Cuomo, Nixon face off at sole gubernatorial primary debate

Cuomo, Nixon face off at sole gubernatorial primary debate
Gov. Andrew Cuomo and his opponent Cynthia Nixon faced off in the only debate before the Democratic primary at Hofstra University on Wednesday. (Photo courtesy of Hofstra University)

Cynthia Nixon attacked Gov. Andrew Cuomo as Cuomo attacked President Donald Trump during Wednesday night’s gubernatorial Democratic primary debate held at Hofstra University between the incumbent Democrat seeking a third term and his left-leaning opponent.

Before Cuomo had a chance to tout his long political career in the campaign’s lone face-to-face encounter, Nixon started the debate by stating “experience doesn’t mean that much if you’re not actually good at governing.”

Cuomo clapped back saying the governor of New York is not a job about “politics or advocacy” but about management — and, today, fighting Trump.

Though Cuomo repeatedly returned to his anti-Trump, Washington GOP-focussed rhetoric, he vehemently stated he will not run for president in 2020 and said he is committed to finish the term if re-elected.

“The only caveat is if God strikes me dead,” Cuomo said.

Nixon only addressed Trump to attack Cuomo’s opposition of him.

Nixon said that Cuomo stands up to Trump about as well as Trump stands up to Russian President Vladimir Putin.

“We need to oppose Trump not just with rhetoric, but with policy,” Nixon added.

She went on to criticize Cuomo for not passing the Reproductive Health Act in his eight years in office.

The bill would secure abortion rights for New Yorkers if Roe V. Wade is overturned upon the appointment of a Trump nominee to the bench.

Nixon also attacked Cuomo for not passing campaign finance reform measures, a promise he ran on in 2010 while campaigning for his first term, she said.

Nixon questioned why the LLC Loophole, that allows donors to give to campaigns under an unlimited amount of LLCs, has not been closed.

Nixon added that since taking office Cuomo has received more from the loophole than every legislator in Albany combined.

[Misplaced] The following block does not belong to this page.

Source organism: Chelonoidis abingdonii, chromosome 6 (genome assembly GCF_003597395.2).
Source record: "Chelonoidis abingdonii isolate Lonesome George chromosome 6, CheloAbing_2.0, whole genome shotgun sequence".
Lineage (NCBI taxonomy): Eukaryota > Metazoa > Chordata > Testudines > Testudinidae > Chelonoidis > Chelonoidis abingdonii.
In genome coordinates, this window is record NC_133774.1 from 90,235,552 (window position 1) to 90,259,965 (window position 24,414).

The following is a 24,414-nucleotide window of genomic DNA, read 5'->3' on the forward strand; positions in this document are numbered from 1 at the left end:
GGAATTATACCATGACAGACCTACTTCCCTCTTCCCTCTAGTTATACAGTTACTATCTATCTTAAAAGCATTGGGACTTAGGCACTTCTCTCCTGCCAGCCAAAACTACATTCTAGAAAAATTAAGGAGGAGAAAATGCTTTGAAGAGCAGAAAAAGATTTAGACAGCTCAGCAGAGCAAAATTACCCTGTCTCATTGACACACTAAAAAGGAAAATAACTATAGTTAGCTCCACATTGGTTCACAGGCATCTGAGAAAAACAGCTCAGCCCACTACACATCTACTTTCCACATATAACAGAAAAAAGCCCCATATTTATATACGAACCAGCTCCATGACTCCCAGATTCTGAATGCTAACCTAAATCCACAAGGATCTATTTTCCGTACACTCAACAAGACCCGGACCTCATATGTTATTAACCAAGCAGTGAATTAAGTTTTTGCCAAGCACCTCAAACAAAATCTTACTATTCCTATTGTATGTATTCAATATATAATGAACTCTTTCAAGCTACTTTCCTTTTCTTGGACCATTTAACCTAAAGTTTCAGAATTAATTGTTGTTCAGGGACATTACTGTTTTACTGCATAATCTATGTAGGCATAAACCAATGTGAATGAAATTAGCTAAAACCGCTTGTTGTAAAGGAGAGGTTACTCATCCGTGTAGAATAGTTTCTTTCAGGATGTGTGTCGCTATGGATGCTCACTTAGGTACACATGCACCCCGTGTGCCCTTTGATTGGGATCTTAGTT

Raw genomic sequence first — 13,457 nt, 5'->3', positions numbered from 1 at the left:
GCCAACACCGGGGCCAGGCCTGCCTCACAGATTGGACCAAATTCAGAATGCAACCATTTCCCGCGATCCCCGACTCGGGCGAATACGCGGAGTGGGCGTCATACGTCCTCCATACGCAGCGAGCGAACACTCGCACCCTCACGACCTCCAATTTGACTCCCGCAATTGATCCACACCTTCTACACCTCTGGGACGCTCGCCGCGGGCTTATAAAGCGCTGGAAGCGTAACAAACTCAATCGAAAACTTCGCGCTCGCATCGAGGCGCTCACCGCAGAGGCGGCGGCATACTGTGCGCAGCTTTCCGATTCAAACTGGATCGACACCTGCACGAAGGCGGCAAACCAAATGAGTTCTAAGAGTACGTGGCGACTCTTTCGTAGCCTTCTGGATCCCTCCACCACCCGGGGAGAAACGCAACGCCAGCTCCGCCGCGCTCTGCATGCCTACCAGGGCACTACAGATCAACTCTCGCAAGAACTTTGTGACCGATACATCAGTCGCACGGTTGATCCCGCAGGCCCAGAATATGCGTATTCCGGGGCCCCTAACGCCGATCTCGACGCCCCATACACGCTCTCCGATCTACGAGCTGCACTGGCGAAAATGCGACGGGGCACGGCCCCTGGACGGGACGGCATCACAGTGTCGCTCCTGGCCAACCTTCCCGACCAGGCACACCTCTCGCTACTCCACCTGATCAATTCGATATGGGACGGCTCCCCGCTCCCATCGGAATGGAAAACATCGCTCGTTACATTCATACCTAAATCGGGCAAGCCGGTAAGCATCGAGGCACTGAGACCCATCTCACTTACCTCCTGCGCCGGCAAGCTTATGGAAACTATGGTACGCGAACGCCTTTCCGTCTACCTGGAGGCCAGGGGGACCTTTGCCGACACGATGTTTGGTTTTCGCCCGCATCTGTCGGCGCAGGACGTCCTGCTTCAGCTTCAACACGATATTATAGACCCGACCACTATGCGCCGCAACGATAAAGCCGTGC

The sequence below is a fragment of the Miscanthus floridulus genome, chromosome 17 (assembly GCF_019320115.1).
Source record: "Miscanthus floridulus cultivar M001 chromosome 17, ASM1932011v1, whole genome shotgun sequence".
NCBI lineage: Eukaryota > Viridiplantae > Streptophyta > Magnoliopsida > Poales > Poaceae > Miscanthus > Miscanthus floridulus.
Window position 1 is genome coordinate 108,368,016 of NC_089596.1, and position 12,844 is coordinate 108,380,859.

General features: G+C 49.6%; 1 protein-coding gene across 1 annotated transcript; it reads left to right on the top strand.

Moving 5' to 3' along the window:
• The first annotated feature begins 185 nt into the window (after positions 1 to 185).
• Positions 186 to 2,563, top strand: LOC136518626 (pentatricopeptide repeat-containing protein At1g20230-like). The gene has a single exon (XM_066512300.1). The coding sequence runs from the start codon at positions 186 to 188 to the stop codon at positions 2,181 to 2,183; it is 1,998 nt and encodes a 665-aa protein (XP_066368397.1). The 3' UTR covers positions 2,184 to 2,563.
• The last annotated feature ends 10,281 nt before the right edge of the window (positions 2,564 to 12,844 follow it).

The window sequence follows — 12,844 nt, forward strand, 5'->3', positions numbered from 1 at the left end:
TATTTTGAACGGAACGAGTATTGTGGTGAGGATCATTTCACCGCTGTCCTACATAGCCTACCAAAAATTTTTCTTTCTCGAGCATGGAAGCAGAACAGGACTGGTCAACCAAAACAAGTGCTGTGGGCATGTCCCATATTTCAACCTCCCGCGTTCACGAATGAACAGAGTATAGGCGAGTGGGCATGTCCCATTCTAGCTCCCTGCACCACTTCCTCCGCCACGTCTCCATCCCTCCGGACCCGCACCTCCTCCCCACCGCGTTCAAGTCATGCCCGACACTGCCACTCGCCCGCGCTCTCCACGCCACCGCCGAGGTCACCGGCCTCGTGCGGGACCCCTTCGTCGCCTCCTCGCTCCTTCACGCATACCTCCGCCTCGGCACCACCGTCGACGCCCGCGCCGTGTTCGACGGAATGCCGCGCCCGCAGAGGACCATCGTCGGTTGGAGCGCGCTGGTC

“To say he was disincentivized to close it would not begin to explain it enough,” Nixon said.

Cuomo reminded Nixon that “you need something called the New York State Legislature” to pass laws.

“You don’t just snap your fingers and make it happen,” Cuomo said.

However, Nixon attacked Cuomo for stacking the state Senate with GOP support through the Independent Democratic Caucus, a group of Democrats that caucused with the GOP until April.

Cuomo also stated he would support canceling scheduled Metropolitan Transportation Authority fare hikes, but would not go so far as to say the state will pick-up the expenses except to share it 50/50 with the city.

“If you want progress you need the city and state to both share fiscal responsibility,” Cuomo said.

Nixon, who touted her frequent use of the MTA subway system, called it “unconscionable” that Cuomo is thinking of raising the fares on a poorly functioning system, ridden with delays.

Nixon said that the MTA is controlled by the state, and to “pretend anything else is completely disingenuous.”

“He used the MTA like an ATM, and had seven and a half years to stop this avoidable crisis and he’s done next to nothing,” Nixon said.

According to a New York Times fact-check, Cuomo had “steered money away from the system,” by using $5 million to assist struggling state-run ski resorts after a warm winter.

Despite Cuomo’s claims that Nixon “lives in the world of fiction” and he “lives in the world of fact” where the subway system is owned by the city, the New York Times’ fact check said that the subway system is effectively within the governor’s control.

Even on issues the candidates agreed upon, such as legalizing marijuana, they found reason to spar.

Nixon said legalizing marijuana is a racial justice issue.

“Effectively, marijuana in New York has been legal for white people for a long time and it’s time to make it legal for everyone else,” Nixon said.

Cuomo noted recent results of a report he commissioned in January that showed the benefits of legalizing marijuana outweigh the risks.

Nixon fired back that Cuomo only came out in support for legalization once her campaign pushed him left. Cuomo said he commissioned the report before Nixon was in the race.

The primary will be held on Sept. 13.

The winner will go on to face Republican Dutchess County Executive Marcus Molinaro in the Nov. 6 general election.

Reach reporter Rebecca Klar by email at [email protected], by phone at 516-307-1045, ext. 204, or follow her on Twitter @rebeccaklar_.

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